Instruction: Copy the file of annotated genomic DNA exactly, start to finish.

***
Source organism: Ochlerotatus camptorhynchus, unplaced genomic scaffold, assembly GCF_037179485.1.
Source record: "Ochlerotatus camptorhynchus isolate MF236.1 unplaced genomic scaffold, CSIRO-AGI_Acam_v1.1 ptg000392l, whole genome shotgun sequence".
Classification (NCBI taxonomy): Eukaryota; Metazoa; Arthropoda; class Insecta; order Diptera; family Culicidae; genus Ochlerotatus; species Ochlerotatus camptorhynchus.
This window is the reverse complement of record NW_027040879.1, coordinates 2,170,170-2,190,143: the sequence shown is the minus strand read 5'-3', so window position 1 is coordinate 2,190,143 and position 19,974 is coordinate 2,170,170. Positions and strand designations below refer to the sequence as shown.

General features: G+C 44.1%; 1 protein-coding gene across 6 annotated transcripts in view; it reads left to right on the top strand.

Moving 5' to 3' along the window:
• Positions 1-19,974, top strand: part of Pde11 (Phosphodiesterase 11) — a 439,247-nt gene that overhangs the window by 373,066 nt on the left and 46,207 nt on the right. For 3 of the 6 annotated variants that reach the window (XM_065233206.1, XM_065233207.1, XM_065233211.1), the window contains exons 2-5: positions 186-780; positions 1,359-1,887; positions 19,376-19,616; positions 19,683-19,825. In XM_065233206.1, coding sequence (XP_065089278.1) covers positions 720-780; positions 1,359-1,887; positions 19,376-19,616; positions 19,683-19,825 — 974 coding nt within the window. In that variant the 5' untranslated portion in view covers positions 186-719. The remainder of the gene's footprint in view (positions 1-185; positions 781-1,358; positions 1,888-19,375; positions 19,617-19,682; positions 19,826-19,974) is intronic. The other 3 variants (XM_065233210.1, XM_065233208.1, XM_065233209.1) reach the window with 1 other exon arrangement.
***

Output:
Source organism: Ochlerotatus camptorhynchus, unplaced genomic scaffold, assembly GCF_037179485.1.
Source record: "Ochlerotatus camptorhynchus isolate MF236.1 unplaced genomic scaffold, CSIRO-AGI_Acam_v1.1 ptg000392l, whole genome shotgun sequence".
Classification (NCBI taxonomy): Eukaryota; Metazoa; Arthropoda; class Insecta; order Diptera; family Culicidae; genus Ochlerotatus; species Ochlerotatus camptorhynchus.
This window is the reverse complement of record NW_027040879.1, coordinates 2,170,170-2,190,143: the sequence shown is the minus strand read 5'-3', so window position 1 is coordinate 2,190,143 and position 19,974 is coordinate 2,170,170. Positions and strand designations below refer to the sequence as shown.

General features: G+C 44.1%; 1 protein-coding gene across 6 annotated transcripts in view; it reads left to right on the top strand.

Moving 5' to 3' along the window:
• Positions 1-19,974, top strand: part of Pde11 (Phosphodiesterase 11) — a 439,247-nt gene that overhangs the window by 373,066 nt on the left and 46,207 nt on the right. For 3 of the 6 annotated variants that reach the window (XM_065233206.1, XM_065233207.1, XM_065233211.1), the window contains exons 2-5: positions 186-780; positions 1,359-1,887; positions 19,376-19,616; positions 19,683-19,825. In XM_065233206.1, coding sequence (XP_065089278.1) covers positions 720-780; positions 1,359-1,887; positions 19,376-19,616; positions 19,683-19,825 — 974 coding nt within the window. In that variant the 5' untranslated portion in view covers positions 186-719. The remainder of the gene's footprint in view (positions 1-185; positions 781-1,358; positions 1,888-19,375; positions 19,617-19,682; positions 19,826-19,974) is intronic. The other 3 variants (XM_065233210.1, XM_065233208.1, XM_065233209.1) reach the window with 1 other exon arrangement.